|Keystone B-3A (S/N 30-281), the first B-3A built.|
|Primary user||United States Army Air Corps|
|Number built||63 B-3A/B-5|
|Variants|| Keystone B-4|
Design and developmentEdit
It was originally ordered as the LB-10A (a single-tail modification of the Keystone LB-6), but the Army dropped the LB- 'light bomber' designation in 1930.
Although the performance of the B-3A was hardly better than that of the bombers flown at the end of World War I, it had come a long way. In terms of its safety, it was far superior to its oldest predecessors.
The B-3A was the last biplane operated by the US Army; it remained in service until 1940. A few years after it was first produced, the introduction of all-metal monoplanes rendered it almost completely obsolete.
- The last of the 17 LB-6s ordered (S/N 29-27) was converted with a re-designed single fin and rudder and two 525 hp R-1750E engines. Delivered to Wright Field on 7 July 1929, it was wrecked on 12 November 1929.
- This version used Pratt and Whitney R-1690-3 Hornet engines and was slightly smaller, both wingspan and fuselage. a total of 63 were ordered (S/N 30-281/343). It was re-designated as the B-3A before any deliveries were made, and the final 27 were built as B-5A.
- 36 delivered as B-3A (S/N 30-281/316). The first aircraft was delivered in October 1930.
- Ordered as B-3A, re-engined with Wright R-1750-3 Cyclone engines, 27 built (S/N 30-317/343).
- United States Army Air Corps
- 2d Bombardment Group, Langley Field, Virginia
- 4th Composite Group, Nichols Field, Luzon, Philippines
- 5th Composite Group, Luke Field, Territory of Hawaii
- 6th Composite Group, France Field, Panama Canal Zone
- 25th Bomb Squadron - operated B-3A 1932-1936
- 7th Bombardment Group, March Field, California
- 19th Bombardment Group, Rockwell Field, California
- Air Corps Advanced Flying School, Kelly Field, Texas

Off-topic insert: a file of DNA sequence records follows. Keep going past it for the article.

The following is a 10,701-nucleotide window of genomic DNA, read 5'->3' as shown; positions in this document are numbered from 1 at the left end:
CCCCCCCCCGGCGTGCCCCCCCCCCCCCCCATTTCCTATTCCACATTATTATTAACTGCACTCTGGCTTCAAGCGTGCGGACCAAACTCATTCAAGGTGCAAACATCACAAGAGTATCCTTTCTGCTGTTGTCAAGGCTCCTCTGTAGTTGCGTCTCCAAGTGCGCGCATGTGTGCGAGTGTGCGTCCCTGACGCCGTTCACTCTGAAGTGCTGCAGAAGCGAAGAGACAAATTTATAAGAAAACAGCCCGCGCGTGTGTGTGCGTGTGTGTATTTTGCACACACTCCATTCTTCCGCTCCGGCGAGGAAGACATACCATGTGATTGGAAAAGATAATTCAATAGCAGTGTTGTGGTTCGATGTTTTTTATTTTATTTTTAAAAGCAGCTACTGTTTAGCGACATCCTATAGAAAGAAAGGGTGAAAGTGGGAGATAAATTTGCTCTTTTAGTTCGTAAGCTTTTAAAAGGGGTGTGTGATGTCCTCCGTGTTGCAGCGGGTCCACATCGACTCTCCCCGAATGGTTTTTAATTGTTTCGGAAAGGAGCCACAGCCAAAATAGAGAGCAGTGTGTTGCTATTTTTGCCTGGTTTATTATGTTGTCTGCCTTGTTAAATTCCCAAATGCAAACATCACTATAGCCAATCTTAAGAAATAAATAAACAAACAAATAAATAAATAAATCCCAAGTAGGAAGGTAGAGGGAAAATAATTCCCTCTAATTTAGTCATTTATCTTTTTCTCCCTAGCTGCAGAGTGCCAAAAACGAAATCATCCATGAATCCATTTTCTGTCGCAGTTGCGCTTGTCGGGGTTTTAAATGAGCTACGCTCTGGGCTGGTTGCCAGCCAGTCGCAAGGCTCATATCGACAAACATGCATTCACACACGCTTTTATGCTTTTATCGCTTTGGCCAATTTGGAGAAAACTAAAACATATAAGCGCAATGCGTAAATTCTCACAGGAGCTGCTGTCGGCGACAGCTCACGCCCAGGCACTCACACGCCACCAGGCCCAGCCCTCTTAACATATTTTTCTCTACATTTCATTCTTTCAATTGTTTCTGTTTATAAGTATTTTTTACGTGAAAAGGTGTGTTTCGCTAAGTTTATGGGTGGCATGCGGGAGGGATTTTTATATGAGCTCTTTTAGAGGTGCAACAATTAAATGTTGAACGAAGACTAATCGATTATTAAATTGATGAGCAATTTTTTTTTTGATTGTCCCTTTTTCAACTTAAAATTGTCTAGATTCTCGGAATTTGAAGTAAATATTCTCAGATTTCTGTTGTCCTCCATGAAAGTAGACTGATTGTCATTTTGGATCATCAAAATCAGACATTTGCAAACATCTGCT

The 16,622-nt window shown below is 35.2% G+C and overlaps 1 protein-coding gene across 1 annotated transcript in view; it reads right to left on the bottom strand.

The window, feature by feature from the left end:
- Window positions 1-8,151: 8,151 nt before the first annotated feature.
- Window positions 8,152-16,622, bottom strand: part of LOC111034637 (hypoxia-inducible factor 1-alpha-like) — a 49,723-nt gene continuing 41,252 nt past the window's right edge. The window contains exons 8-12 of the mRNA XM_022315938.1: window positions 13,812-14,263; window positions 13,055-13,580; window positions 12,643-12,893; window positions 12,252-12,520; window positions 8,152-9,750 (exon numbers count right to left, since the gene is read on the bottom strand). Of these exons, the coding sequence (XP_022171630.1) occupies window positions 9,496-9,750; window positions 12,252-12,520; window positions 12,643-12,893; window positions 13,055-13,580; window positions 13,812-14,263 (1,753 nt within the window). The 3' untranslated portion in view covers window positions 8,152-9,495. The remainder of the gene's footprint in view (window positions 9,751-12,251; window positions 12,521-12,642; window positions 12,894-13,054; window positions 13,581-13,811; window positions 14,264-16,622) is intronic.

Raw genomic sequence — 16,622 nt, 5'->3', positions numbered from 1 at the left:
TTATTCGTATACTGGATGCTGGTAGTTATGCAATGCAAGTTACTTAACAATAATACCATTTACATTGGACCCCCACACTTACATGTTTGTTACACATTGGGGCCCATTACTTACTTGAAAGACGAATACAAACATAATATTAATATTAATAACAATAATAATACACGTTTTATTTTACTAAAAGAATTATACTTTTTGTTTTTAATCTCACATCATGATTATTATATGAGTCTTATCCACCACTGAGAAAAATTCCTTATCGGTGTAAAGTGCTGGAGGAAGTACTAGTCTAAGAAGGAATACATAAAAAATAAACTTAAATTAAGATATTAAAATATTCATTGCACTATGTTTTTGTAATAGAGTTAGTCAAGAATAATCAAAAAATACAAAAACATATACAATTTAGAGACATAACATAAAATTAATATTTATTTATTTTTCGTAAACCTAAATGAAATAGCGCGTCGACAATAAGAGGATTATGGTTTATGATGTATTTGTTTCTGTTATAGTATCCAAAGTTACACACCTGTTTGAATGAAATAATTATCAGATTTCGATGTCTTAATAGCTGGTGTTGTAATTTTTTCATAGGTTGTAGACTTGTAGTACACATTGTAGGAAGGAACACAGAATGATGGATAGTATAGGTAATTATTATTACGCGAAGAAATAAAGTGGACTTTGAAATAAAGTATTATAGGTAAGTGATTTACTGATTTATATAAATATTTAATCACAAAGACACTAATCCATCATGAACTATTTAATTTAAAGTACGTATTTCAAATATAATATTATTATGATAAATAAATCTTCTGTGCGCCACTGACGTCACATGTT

- 42d Bomb Squadron - operated B-3A and B-5A 1935-1936
- Philippine Army Air Corps
- 10th Bombardment Squadron
- Crew: 5
- Length: 48 ft 10 in (14.9 m)
- Wingspan: 74 ft 8 in (22.8 m)
- Height: 15 ft 9 in (4.8 m)
- Wing area: 1,145 ft² (106.4 m²)
- Empty weight: 7,705 lb (3,495 kg)
- Loaded weight: 12,952 lb (5,875 kg)
- Max. takeoff weight: lb (kg)
- Powerplant: 2 × Pratt & Whitney R-1690-3 radial engines, 525 hp (392 kW) each
- Maximum speed: 114 mph (98 kn, 183 km/h)
- Cruise speed: 98 mph (85 kn, 158 km/h)
- Range: 860 mi (760 nmi, 1,400 km)
- Service ceiling: 12,700 ft (3,870 m)
- Rate of climb: 530 ft/min (2.7 m/s)
- Wing loading: 11.31 lb/ft² (55.42 kg/m²)
- Power/mass: 0.0811 hp/lb (133 W/kg)</ul>Armament
- Guns: 3 × .30 in (7.62 mm) machine guns
- Bombs: 2,500 lb (1,100 kg); 4,000 lb (1,800 kg) on short runs
- Keystone LB-6
- Keystone B-4
- Keystone B-5
- Keystone B-6
- List of bomber aircraft
- List of military aircraft of the United States
- Andrade, John. U.S. Military Aircraft Designations and Serials since 1909. Leicester, UK: Midland Counties Publications, 1979, pp. 43, 135. ISBN 0-904597-22-9.
- The Illustrated Encyclopedia of Aircraft (Part Work 1982-1985). London: Orbis Publishing, 1985, p. 2255.
- Maurer, Maurer. Combat Squadrons of the Air Force, World War II. Maxwell AFB, Alabama: Air Force Historical Studies Office, 1982. ISBN 0-89201-097-5.
|Wikimedia Commons has media related to Keystone B-3.|
- Encyclopedia of American Aircraft
- Photograph of B-3 on the ground
- USAF Museum article on LB-10
- USAF Museum article on B-3
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